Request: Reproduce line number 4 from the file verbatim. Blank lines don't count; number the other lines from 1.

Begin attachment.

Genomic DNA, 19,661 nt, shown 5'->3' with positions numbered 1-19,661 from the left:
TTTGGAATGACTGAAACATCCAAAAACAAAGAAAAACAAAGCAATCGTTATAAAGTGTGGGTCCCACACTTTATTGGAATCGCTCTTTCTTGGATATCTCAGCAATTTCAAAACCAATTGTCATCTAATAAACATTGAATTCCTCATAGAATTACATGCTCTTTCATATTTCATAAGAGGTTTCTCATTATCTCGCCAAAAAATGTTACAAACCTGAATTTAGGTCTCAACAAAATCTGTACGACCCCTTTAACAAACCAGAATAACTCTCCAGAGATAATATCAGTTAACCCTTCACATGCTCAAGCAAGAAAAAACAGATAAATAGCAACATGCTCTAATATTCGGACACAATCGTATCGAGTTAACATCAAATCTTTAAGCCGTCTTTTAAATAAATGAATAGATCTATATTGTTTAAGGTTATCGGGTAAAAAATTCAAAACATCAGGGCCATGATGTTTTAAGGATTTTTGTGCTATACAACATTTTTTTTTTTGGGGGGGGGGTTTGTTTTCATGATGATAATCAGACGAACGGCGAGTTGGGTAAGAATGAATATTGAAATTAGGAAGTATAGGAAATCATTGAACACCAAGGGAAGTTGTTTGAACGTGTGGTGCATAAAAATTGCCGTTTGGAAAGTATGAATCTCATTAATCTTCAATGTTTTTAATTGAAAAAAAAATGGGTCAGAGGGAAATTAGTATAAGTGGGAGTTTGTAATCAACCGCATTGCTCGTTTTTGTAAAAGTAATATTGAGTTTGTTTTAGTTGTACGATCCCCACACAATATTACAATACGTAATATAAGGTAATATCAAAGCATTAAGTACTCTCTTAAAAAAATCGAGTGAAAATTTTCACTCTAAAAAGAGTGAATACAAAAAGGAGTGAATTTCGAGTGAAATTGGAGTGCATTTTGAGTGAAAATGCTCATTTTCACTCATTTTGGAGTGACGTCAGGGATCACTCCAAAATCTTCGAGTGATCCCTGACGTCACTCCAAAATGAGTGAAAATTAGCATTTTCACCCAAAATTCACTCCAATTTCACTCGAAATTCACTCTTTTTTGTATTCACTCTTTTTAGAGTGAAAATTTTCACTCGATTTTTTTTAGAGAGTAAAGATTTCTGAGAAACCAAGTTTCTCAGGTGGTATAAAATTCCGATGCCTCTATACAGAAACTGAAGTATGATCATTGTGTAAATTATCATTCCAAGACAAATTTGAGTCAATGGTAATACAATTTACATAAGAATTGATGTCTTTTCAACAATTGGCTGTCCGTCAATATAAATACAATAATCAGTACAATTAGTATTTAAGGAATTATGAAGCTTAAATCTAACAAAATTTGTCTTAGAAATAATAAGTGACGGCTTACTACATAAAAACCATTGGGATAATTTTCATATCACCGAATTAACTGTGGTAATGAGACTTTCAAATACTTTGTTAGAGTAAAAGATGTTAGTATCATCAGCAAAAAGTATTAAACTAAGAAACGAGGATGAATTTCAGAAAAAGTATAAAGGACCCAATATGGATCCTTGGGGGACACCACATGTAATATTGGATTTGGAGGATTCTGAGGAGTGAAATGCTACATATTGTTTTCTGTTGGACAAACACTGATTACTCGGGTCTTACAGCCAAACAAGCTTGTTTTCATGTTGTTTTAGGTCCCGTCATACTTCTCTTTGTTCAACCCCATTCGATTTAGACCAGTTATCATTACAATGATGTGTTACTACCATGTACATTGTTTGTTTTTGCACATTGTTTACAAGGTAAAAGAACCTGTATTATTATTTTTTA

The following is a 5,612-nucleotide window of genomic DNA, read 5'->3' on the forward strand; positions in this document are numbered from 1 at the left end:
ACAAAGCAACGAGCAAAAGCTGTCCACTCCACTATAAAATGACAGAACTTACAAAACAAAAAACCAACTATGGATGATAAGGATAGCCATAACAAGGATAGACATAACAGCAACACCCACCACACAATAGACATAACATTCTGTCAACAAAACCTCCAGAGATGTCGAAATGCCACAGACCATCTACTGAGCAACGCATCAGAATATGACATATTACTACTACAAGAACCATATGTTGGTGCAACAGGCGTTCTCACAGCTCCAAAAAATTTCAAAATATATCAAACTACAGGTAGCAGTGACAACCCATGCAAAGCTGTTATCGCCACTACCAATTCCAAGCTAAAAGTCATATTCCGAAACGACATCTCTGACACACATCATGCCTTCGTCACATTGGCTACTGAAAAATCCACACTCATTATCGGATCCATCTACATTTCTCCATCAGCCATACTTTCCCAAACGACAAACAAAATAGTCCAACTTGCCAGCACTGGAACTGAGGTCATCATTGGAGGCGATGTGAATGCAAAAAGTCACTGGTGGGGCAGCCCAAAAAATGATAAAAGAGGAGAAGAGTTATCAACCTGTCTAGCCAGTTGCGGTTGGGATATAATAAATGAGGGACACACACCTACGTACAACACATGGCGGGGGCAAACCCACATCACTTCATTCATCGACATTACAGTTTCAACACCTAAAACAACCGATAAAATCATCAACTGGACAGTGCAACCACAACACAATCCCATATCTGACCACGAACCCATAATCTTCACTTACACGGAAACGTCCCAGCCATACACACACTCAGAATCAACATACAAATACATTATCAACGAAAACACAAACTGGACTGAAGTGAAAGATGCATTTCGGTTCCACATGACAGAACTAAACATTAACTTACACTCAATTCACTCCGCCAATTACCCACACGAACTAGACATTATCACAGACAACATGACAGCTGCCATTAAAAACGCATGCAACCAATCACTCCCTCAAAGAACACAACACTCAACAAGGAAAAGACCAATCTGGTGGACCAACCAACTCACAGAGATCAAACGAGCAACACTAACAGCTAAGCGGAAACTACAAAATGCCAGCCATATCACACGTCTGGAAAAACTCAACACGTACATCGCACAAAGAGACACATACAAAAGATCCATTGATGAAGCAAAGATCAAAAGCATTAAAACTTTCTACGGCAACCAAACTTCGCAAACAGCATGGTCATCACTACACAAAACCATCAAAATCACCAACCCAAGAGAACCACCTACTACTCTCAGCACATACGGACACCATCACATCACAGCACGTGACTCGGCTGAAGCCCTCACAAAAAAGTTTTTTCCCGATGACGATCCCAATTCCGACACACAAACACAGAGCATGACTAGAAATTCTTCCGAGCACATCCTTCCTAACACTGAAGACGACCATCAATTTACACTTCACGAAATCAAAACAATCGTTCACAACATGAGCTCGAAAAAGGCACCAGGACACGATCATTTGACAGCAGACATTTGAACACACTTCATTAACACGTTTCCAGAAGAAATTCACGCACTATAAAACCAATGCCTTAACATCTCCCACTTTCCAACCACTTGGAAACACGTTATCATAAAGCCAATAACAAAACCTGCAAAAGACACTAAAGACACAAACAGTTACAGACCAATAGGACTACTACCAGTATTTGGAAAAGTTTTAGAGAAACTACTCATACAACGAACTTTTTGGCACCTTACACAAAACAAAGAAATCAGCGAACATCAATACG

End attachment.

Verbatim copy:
ACAAAGCAACGAGCAAAAGCTGTCCACTCCACTATAAAATGACAGAACTTACAAAACAAAAAACCAACTATGGATGATAAGGATAGCCATAACAAGGATAGACATAACAGCAACACCCACCACACAATAGACATAACATTCTGTCAACAAAACCTCCAGAGATGTCGAAATGCCACAGACCATCTACTGAGCAACGCATCAGAATATGACATATTACTACTACAAGAACCATATGTTGGTGCAACAGGCGTTCTCACAGCTCCAAAAAATTTCAAAATATATCAAACTACAGGTAGCAGTGACAACCCATGCAAAGCTGTTATCGCCACTACCAATTCCAAGCTAAAAGTCATATTCCGAAACGACATCTCTGACACACATCATGCCTTCGTCACATTGGCTACTGAAAAATCCACACTCATTATCGGATCCATCTACATTTCTCCATCAGCCATACTTTCCCAAACGACAAACAAAATAGTCCAACTTGCCAGCACTGGAACTGAGGTCATCATTGGAGGCGATGTGAATGCAAAAAGTCACTGGTGGGGCAGCCCAAAAAATGATAAAAGAGGAGAAGAGTTATCAACCTGTCTAGCCAGTTGCGGTTGGGATATAATAAATGAGGGACACACACCTACGTACAACACATGGCGGGGGCAAACCCACATCACTTCATTCATCGACATTACAGTTTCAACACCTAAAACAACCGATAAAATCATCAACTGGACAGTGCAACCACAACACAATCCCATATCTGACCACGAACCCATAATCTTCACTTACACGGAAACGTCCCAGCCATACACACACTCAGAATCAACATACAAATACATTATCAACGAAAACACAAACTGGACTGAAGTGAAAGATGCATTTCGGTTCCACATGACAGAACTAAACATTAACTTACACTCAATTCACTCCGCCAATTACCCACACGAACTAGACATTATCACAGACAACATGACAGCTGCCATTAAAAACGCATGCAACCAATCACTCCCTCAAAGAACACAACACTCAACAAGGAAAAGACCAATCTGGTGGACCAACCAACTCACAGAGATCAAACGAGCAACACTAACAGCTAAGCGGAAACTACAAAATGCCAGCCATATCACACGTCTGGAAAAACTCAACACGTACATCGCACAAAGAGACACATACAAAAGATCCATTGATGAAGCAAAGATCAAAAGCATTAAAACTTTCTACGGCAACCAAACTTCGCAAACAGCATGGTCATCACTACACAAAACCATCAAAATCACCAACCCAAGAGAACCACCTACTACTCTCAGCACATACGGACACCATCACATCACAGCACGTGACTCGGCTGAAGCCCTCACAAAAAAGTTTTTTCCCGATGACGATCCCAATTCCGACACACAAACACAGAGCATGACTAGAAATTCTTCCGAGCACATCCTTCCTAACACTGAAGACGACCATCAATTTACACTTCACGAAATCAAAACAATCGTTCACAACATGAGCTCGAAAAAGGCACCAGGACACGATCATTTGACAGCAGACATTTGAACACACTTCATTAACACGTTTCCAGAAGAAATTCACGCACTATAAAACCAATGCCTTAACATCTCCCACTTTCCAACCACTTGGAAACACGTTATCATAAAGCCAATAACAAAACCTGCAAAAGACACTAAAGACACAAACAGTTACAGACCAATAGGACTACTACCAGTATTTGGAAAAGTTTTAGAGAAACTACTCATACAACGAACTTTTTGGCACCTTACACAAAACAAAGAAATCAGCGAACATCAATACG